Do the Good Die Young or Is the Weight of the World Too Much to Deal With?
On December 8, 2019, at only age 21, rapper Juice WRLD died of a fatal overdose. He was just one of many young celebrities over the years who have died due to substance abuse. Several celebrity drug overdoses seem to happen every year, bringing to light just how serious of an issue this is.
A number of celebrity entertainers, musicians, actors/actresses, athletes, etc. have perished in this way. Although none of us knew them personally, we were still able to publicly see a portion of their decline before their deaths occurred.
It’s always a sad day when someone passes away; however, it’s even sadder when the person is young, rich and has their whole life ahead of themselves. I’m nowhere near a celebrity, but I can’t even fathom the stress they have to deal with on a daily basis.
While doing research for this article, looking up celebrity drug overdoses, it brought me to something someone else wrote about the rise of prescription drug use, mainly in the music industry. It was written that the rise in the outward use of prescription drugs became more mainstream around 2007-2008. With rapper Lil Wayne’s leaked song, “I Feel Like Dying,” he talks about being an addict, addicted to Xanax. That year, prescription drugs like Xanax, Adderall, Percocet, and Valium began to establish themselves in the rap industry.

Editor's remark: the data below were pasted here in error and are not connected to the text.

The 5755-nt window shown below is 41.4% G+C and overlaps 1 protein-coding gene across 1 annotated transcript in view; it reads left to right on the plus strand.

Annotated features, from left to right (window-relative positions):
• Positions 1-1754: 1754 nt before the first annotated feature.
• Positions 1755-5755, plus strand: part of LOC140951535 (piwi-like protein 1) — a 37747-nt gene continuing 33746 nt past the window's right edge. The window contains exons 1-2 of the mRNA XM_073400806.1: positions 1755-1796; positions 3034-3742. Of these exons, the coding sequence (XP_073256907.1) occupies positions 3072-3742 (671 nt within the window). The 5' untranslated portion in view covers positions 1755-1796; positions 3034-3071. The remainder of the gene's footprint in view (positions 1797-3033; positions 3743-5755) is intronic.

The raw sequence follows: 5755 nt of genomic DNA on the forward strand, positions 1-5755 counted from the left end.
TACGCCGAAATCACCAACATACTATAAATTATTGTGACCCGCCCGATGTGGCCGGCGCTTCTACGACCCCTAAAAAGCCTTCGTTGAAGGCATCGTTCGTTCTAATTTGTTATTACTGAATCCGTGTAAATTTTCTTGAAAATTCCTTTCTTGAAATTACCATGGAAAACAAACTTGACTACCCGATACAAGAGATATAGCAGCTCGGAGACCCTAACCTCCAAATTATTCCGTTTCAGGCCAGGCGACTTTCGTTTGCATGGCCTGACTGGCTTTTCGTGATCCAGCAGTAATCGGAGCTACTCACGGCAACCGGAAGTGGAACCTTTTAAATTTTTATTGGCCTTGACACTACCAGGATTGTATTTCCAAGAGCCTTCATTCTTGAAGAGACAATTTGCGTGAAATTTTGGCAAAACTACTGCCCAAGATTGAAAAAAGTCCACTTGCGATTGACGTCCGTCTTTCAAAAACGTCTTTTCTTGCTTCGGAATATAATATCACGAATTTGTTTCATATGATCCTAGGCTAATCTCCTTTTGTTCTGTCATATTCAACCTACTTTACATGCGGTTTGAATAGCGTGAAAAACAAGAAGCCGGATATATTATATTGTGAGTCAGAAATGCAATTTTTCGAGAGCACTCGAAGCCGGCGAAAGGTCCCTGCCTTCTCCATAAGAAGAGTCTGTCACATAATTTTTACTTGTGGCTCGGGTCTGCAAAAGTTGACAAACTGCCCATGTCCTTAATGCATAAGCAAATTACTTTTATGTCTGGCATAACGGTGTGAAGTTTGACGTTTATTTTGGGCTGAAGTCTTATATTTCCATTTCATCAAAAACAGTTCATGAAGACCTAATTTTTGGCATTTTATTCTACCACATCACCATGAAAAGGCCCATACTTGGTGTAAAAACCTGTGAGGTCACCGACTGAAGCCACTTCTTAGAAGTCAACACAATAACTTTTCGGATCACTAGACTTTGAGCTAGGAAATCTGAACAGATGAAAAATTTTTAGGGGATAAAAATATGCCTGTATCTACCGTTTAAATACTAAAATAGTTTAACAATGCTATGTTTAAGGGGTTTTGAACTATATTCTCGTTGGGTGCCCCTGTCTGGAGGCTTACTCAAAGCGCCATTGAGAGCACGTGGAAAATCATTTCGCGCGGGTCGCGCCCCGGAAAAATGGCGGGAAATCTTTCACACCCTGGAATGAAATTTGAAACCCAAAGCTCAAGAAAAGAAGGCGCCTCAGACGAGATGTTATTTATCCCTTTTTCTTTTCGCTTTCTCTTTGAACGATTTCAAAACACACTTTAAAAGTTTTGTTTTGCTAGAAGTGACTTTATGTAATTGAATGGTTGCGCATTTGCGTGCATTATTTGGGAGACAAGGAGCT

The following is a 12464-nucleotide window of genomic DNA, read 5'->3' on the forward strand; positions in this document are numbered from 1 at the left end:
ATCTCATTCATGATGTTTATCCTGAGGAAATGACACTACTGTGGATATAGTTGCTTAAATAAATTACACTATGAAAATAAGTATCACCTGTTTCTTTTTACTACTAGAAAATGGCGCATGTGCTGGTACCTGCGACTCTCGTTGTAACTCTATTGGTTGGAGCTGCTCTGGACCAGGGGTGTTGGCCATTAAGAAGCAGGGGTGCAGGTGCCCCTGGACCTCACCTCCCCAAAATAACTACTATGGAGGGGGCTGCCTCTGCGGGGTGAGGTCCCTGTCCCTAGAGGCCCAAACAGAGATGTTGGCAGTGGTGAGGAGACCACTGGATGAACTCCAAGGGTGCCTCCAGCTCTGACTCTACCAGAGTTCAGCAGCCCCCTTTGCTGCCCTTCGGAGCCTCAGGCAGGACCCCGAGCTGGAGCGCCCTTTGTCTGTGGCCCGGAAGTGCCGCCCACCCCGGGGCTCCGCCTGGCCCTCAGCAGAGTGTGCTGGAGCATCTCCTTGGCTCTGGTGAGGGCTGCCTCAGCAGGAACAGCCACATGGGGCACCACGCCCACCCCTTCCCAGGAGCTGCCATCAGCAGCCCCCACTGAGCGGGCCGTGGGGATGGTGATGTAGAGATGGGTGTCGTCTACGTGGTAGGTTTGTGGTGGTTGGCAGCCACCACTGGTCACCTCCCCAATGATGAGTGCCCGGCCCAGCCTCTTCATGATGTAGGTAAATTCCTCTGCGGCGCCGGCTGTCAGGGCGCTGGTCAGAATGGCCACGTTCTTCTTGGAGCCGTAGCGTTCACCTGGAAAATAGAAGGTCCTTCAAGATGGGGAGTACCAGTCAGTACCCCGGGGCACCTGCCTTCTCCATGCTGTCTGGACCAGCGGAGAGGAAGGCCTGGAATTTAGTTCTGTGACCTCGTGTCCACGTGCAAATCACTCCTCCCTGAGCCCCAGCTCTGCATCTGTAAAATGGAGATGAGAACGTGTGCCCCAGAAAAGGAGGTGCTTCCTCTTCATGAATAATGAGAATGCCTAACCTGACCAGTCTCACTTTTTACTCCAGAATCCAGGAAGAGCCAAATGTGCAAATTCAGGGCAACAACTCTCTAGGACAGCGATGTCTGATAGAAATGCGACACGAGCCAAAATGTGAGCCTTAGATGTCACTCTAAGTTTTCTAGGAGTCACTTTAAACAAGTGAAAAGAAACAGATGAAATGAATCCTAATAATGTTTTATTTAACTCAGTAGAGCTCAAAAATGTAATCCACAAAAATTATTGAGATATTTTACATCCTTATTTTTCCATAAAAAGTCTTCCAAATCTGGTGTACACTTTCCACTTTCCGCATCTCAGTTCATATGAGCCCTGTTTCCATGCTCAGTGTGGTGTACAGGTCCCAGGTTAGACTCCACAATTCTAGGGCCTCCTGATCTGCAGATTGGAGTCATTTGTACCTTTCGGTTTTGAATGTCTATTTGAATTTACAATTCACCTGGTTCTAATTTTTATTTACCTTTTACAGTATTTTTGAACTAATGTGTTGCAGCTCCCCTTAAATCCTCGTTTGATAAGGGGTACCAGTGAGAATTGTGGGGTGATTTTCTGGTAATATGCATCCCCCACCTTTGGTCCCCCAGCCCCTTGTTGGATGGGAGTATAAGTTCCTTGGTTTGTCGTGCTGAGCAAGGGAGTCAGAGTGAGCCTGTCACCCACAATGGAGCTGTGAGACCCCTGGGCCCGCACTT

With groups like The Migos or solo rappers like Lil Wayne, Young Thug, Lil Peep and Lil Uzi Vert glorifying the abuse of prescription painkillers, it’s easy to see how our young people today could be easily influenced to do what their role models are doing. Make no mistake about it, these artists are who our children look up to, and we need to pay attention.
In a world where drug use runs rampant and drugs are easily obtainable, our children are watching and idolizing some of these celebrities. Back in the ’80s and ’90s, drug use wasn’t talked about so freely like it is now. Was it talked about in songs? To some extent, yes. However, it wasn’t so mainstream, like it is now, that it’s normal to hear a song alluding to the high a person feels while gone off Molly or some other opioid.
No, listening to songs cannot force a person to use any type of drug, but it can influence them. Especially if they think it’s a cool thing to do because their role models are doing it. Now more than ever before, our children are following trends like drug use and dying at even younger ages.
There was a time, maybe long ago, that drug use was taboo and it was a secret if you even had to go to rehab over it. Now, it’s glorified everywhere you turn, in music videos and even in the cups of the rappers walking the red carpet. When Lil Wayne did his interview with Barbara Walters, she asked him what was in his cup. He told her that it didn’t matter to her what was in his cup because it was his cup. It was almost like saying it doesn’t matter what I do because it’s what I’m doing.
I say all this to say, do the good really die young or is the stress of being a celebrity causing the deaths of so many young celebrities? And just in case you don’t understand where I’m coming from, let me list just a few of the celebrity drug overdoses for you and you can do the research yourself.
Juice WRLD (2019) Opioid Overdose
Lil Peep (2017) Fentanyl and Oxycodone Overdose
Mac Miller (2018) Fentanyl and Cocaine Overdose
Peaches Geldof (2014) Heroin Overdose
Cory Monteith (2013) Mixed Drug Toxicity
These are just a few, but there are many. Our children are idolizing these celebrities. Their lifestyles are glorified every time we turn on the television or listen to the radio. Awards shows use grandiose platforms to celebrate their transparency and almost encourage their behavior.
The only question I have is, when will it stop?
Readers Might Also Like: